One of the most effective ways to understand how this type of storytelling is effective in branding and thereby design is to study the art of storytelling for marketers. Many of these rules can be applied to your print designs.
4. Content and Copy Writing…know the basics
While the assumption is that a great deal of creative design tasks are interchangeable and can performed by multiple talents, the bottom line is that designers design and copywriters write. That said, it would be a good idea to brush up on your copywriting skills so that, as the designer, you can produce clean copy or in the very least edit and look over the copy written by your writer. For example, “Though copywriters are usually asked to handle the writing part of the project, understanding basic principles of good writing is a mandatory skill of every professional graphic designer. Start small – pay more attention to your writing style in emails, then go from there” (“12 Ways”).
I tell my composition students all the time that behind every good writer is an even better editor. And so, having the ability to recognize basic copy dos and do nots will only improve your overall efforts and hold all of those responsible for the design to a higher standard.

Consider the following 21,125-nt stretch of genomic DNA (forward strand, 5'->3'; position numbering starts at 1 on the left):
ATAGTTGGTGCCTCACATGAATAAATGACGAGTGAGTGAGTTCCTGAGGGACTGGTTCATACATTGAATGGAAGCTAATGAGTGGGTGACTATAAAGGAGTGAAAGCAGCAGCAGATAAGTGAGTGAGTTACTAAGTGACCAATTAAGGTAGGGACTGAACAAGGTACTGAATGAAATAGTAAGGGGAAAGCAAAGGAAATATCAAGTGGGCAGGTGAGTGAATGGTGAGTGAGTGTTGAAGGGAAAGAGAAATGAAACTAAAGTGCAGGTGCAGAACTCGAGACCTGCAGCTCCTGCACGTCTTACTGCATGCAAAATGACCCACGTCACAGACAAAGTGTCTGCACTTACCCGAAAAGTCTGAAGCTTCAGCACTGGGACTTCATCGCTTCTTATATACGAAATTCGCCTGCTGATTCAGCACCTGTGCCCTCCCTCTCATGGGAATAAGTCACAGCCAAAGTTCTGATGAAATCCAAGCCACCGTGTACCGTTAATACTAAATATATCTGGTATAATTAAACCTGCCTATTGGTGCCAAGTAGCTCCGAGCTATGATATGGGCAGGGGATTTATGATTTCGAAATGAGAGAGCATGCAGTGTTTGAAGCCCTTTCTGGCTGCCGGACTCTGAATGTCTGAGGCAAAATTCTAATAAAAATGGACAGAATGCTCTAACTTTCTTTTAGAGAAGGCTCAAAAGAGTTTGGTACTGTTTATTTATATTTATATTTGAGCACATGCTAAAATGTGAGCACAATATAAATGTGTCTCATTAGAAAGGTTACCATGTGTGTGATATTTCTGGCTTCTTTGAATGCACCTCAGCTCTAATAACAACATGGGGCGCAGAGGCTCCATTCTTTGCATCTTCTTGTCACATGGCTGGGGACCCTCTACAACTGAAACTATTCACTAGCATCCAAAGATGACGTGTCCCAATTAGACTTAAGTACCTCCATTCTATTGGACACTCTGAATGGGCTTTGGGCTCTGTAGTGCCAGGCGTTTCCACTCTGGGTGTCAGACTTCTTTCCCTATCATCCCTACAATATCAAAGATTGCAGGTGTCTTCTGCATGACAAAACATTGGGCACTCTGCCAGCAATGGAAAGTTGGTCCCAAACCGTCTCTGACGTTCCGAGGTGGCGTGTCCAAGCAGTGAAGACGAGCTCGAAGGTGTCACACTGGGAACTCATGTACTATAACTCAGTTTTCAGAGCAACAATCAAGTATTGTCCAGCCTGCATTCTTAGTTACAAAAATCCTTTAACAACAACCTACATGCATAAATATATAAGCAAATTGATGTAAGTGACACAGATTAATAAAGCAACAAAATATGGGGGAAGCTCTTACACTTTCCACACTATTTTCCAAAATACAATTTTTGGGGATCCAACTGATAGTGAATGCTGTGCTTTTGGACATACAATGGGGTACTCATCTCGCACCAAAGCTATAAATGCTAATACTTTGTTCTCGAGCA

Additionally, visuals are supposed to be primarily graphical. So, be careful not to overload your design with too much content, “Define what’s really necessary and remove any visual noise. It may sound cliche but it’s true: less is more” (“10 Tips to Better Print Design”).
5. The Color Space…switching RGB to CMYK:
Most printers use a 4 cartridge color scale with one cyan, one magenta, one yellow and one black cartridge. All of the colors used on the printed product are a combination of those four colors.
Understanding this is important to how your design will look on the printed page. So, “When designing for print it can be best to make sure you either design or convert to CMYK before printing as colors will appear differently than when using RGB” (“Great Tips and Tricks When Designing for Print”).
6. Stay current in the industry…know what’s going on
No matter if you are a serious designer or if you are a business professional trying to design your own print materials, it is important to know current design trends. By knowing the industry, you give yourself an edge over other designers or in the very least have the tools and knowledge to keep up. This is even more important for those who are not design pros.
For example, according to freelance designer Brian Hoff, “…joining the online design community is a must…Read design-related blogs…The web is in an invaluable resource of information – take advantage of it and actually use it!”(“Tips to Improve as a Graphic Designer”).
When designing your next visual for print, consider the market you are producing the print for, as well as current trends within design. If you know your target demographic and what others are doing to appeal to them, you have given yourself and your design team the knowledge and tools needed to be a cut above.